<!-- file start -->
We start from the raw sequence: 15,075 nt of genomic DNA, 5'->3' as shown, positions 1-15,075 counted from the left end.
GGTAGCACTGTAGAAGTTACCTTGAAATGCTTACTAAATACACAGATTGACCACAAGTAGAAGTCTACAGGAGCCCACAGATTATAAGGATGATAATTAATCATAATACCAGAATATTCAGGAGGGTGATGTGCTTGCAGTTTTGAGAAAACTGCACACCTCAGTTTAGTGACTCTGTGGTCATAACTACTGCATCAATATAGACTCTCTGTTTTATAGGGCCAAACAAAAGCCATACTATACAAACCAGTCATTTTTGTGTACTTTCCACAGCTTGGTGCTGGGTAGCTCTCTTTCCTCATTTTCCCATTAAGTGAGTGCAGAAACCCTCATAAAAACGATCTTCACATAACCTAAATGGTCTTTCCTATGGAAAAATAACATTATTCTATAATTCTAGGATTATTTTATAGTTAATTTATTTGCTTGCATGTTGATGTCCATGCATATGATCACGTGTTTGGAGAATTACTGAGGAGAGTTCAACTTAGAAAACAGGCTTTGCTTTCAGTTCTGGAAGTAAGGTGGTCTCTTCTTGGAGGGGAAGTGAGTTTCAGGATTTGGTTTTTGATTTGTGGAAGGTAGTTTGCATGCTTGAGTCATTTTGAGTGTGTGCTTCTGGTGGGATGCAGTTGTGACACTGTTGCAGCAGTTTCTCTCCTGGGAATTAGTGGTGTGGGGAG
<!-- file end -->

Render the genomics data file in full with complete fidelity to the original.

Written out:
We start from the raw sequence: 15,075 nt of genomic DNA, 5'->3' as shown, positions 1-15,075 counted from the left end.
GGTAGCACTGTAGAAGTTACCTTGAAATGCTTACTAAATACACAGATTGACCACAAGTAGAAGTCTACAGGAGCCCACAGATTATAAGGATGATAATTAATCATAATACCAGAATATTCAGGAGGGTGATGTGCTTGCAGTTTTGAGAAAACTGCACACCTCAGTTTAGTGACTCTGTGGTCATAACTACTGCATCAATATAGACTCTCTGTTTTATAGGGCCAAACAAAAGCCATACTATACAAACCAGTCATTTTTGTGTACTTTCCACAGCTTGGTGCTGGGTAGCTCTCTTTCCTCATTTTCCCATTAAGTGAGTGCAGAAACCCTCATAAAAACGATCTTCACATAACCTAAATGGTCTTTCCTATGGAAAAATAACATTATTCTATAATTCTAGGATTATTTTATAGTTAATTTATTTGCTTGCATGTTGATGTCCATGCATATGATCACGTGTTTGGAGAATTACTGAGGAGAGTTCAACTTAGAAAACAGGCTTTGCTTTCAGTTCTGGAAGTAAGGTGGTCTCTTCTTGGAGGGGAAGTGAGTTTCAGGATTTGGTTTTTGATTTGTGGAAGGTAGTTTGCATGCTTGAGTCATTTTGAGTGTGTGCTTCTGGTGGGATGCAGTTGTGACACTGTTGCAGCAGTTTCTCTCCTGGGAATTAGTGGTGTGGGGAG